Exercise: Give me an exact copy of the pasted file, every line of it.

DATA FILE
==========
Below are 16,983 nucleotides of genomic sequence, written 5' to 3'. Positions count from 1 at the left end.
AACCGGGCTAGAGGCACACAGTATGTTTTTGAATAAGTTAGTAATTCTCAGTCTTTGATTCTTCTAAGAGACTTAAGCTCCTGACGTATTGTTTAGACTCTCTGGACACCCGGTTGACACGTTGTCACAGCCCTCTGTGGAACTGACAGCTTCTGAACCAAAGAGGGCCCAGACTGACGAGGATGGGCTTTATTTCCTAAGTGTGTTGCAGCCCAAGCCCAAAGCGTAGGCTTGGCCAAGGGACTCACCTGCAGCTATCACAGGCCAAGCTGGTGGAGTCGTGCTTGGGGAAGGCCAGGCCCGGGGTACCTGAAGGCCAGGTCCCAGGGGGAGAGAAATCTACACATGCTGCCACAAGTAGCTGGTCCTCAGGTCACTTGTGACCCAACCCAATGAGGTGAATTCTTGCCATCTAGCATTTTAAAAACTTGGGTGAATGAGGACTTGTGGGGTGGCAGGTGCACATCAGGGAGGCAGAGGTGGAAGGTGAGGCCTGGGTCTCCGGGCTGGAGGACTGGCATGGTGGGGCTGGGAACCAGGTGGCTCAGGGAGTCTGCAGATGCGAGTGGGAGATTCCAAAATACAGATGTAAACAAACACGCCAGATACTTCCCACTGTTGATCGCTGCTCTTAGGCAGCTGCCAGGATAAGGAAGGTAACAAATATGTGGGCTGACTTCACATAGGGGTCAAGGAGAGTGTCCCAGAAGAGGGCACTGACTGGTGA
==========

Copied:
Below are 16,983 nucleotides of genomic sequence, written 5' to 3'. Positions count from 1 at the left end.
AACCGGGCTAGAGGCACACAGTATGTTTTTGAATAAGTTAGTAATTCTCAGTCTTTGATTCTTCTAAGAGACTTAAGCTCCTGACGTATTGTTTAGACTCTCTGGACACCCGGTTGACACGTTGTCACAGCCCTCTGTGGAACTGACAGCTTCTGAACCAAAGAGGGCCCAGACTGACGAGGATGGGCTTTATTTCCTAAGTGTGTTGCAGCCCAAGCCCAAAGCGTAGGCTTGGCCAAGGGACTCACCTGCAGCTATCACAGGCCAAGCTGGTGGAGTCGTGCTTGGGGAAGGCCAGGCCCGGGGTACCTGAAGGCCAGGTCCCAGGGGGAGAGAAATCTACACATGCTGCCACAAGTAGCTGGTCCTCAGGTCACTTGTGACCCAACCCAATGAGGTGAATTCTTGCCATCTAGCATTTTAAAAACTTGGGTGAATGAGGACTTGTGGGGTGGCAGGTGCACATCAGGGAGGCAGAGGTGGAAGGTGAGGCCTGGGTCTCCGGGCTGGAGGACTGGCATGGTGGGGCTGGGAACCAGGTGGCTCAGGGAGTCTGCAGATGCGAGTGGGAGATTCCAAAATACAGATGTAAACAAACACGCCAGATACTTCCCACTGTTGATCGCTGCTCTTAGGCAGCTGCCAGGATAAGGAAGGTAACAAATATGTGGGCTGACTTCACATAGGGGTCAAGGAGAGTGTCCCAGAAGAGGGCACTGACTGGTGA